Card. Ranjith against the aggressive proselytism of Protestant Churches in Sri Lanka
by Melani Manel Perera
The Archbishop of Colombo has asked the government to set up a commission to oversee the work of inter-religious evangelical groups in the country. Perplexity in the Catholic world: these communities do not understand the complexity and delicacy of evangelism in Sri Lanka, but it is not fair to ask for state intervention. The evangelical pastors reject allegations of forced conversions.
Colombo (AsiaNews) - Card. Malcolm Ranjith, Archbishop of Colombo, has asked the Sri Lankan government to form an inter-religious committee to monitor the inter-evangelical churches in the country. The Cardinal explained the reasons for the request stating that some of these communities have offered money and assistance of various kinds to Buddhists and Catholics in rural areas to encourage them to convert. The Catholic world the country is divided over the move of the Archbishop: on the one hand, they criticize the aggressive proselytizing of evangelical churches and on the other, call for a solution of dialogue between the parties, to defend the fundamental right of religious freedom, without the external intervention of the state.

Venerable Samitha Thero, head of the temple of Sri Paada Chaiththayaramaya Baddegama (southern province), declares: "I think of what happened after the 2004 tsunami. The Evangelical communities used the pain of the families who lost everything as a leverage. Sometimes dragging them away from the temples. It was a threat, especially for Catholics and other Christians, rather than for us Buddhists. Everyone has the right to spread their religion, but we despise the methods used by these groups to spread the Word of God. These are forced conversions ".

Contacted by AsiaNews, for some Catholics Card. Ranjith’s request is a cause for concern: "We should not turn to the political machine. Instead, we should sit down and discuss together how to solve these problems, without damaging the deepest meaning of Christian teachings. As true Catholics, we should be able to accept all our brothers and sisters, whether their actions are right or wrong. "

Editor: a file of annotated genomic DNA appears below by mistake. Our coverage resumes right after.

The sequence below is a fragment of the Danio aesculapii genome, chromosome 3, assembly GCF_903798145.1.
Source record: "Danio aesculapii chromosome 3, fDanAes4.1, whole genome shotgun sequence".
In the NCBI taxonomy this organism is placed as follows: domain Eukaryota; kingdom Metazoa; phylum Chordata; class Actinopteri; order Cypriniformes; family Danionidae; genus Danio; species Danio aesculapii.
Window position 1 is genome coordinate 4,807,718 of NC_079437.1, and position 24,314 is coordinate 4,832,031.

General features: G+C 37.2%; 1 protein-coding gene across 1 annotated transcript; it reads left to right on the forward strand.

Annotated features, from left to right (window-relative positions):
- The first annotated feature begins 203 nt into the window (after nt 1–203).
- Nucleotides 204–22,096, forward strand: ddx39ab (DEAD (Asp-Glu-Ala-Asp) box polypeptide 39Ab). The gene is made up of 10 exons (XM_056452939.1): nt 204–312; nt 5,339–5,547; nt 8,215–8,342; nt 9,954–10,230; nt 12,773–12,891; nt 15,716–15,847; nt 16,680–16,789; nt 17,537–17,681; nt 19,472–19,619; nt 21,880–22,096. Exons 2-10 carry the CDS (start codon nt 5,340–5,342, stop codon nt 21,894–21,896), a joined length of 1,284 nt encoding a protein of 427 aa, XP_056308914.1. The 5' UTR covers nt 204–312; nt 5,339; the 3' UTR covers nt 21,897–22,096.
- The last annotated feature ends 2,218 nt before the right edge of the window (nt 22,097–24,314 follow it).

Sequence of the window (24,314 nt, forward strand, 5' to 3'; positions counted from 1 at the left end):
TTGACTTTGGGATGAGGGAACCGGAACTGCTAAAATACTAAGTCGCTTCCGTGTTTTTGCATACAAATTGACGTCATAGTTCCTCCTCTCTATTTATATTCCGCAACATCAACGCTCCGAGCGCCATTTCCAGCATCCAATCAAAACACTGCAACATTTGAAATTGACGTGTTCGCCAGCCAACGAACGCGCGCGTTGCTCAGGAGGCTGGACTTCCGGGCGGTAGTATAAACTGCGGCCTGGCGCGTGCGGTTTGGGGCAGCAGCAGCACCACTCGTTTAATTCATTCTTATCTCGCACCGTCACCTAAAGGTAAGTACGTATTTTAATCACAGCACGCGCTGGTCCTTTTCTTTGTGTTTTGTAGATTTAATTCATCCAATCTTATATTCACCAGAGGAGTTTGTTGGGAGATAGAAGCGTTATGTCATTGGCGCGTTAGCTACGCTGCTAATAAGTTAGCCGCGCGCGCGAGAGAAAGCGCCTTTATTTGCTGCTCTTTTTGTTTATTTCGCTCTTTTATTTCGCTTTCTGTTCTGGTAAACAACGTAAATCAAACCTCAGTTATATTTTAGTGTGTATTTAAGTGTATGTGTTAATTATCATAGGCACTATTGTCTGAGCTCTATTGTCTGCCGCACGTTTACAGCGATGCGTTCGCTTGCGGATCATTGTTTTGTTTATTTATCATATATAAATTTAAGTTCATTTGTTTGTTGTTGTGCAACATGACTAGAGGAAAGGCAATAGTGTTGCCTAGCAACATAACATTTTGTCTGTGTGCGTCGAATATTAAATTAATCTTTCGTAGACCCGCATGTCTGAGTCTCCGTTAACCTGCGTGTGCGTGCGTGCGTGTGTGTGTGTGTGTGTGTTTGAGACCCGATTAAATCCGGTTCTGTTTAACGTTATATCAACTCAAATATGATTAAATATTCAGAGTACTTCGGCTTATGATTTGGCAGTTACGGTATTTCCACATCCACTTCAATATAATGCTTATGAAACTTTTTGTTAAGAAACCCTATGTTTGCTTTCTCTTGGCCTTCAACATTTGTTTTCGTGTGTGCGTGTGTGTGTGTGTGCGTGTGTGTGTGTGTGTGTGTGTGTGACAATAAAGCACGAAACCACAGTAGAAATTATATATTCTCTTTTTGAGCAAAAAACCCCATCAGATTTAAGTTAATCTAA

Anglican bishop Illangasinghe explains the narrow view of evangelization of these groups cause problems. "Understanding the delicacy of the context in which pastoral care takes place is essential – he says -; praying and spreading the Word of God in a country and a pluralistic society like ours needs special care." And he adds: "An aggressive evangelism is not important, but the approach you have to people”.

According to other Christians, Buddhists and Muslims, the Archbishop's move is an attempt to protect the right of the Catholic faithful, but "we must not forget that all human beings are free to follow any religion." Moreover, "anyone can proclaim the Word of God, provided he or she does not hurt others." For this reason, respondents emphasize that it is right to stop any religious community committed to converting people by force, but "do to single out the evangelicals, or any other church."

Some evangelical pastors reject the allegations of conversion through coercive, physical or psychological means: "We've never done this sort of thing. We teach the Word of God and the people come to us according to their conscience. We don’t force anyone".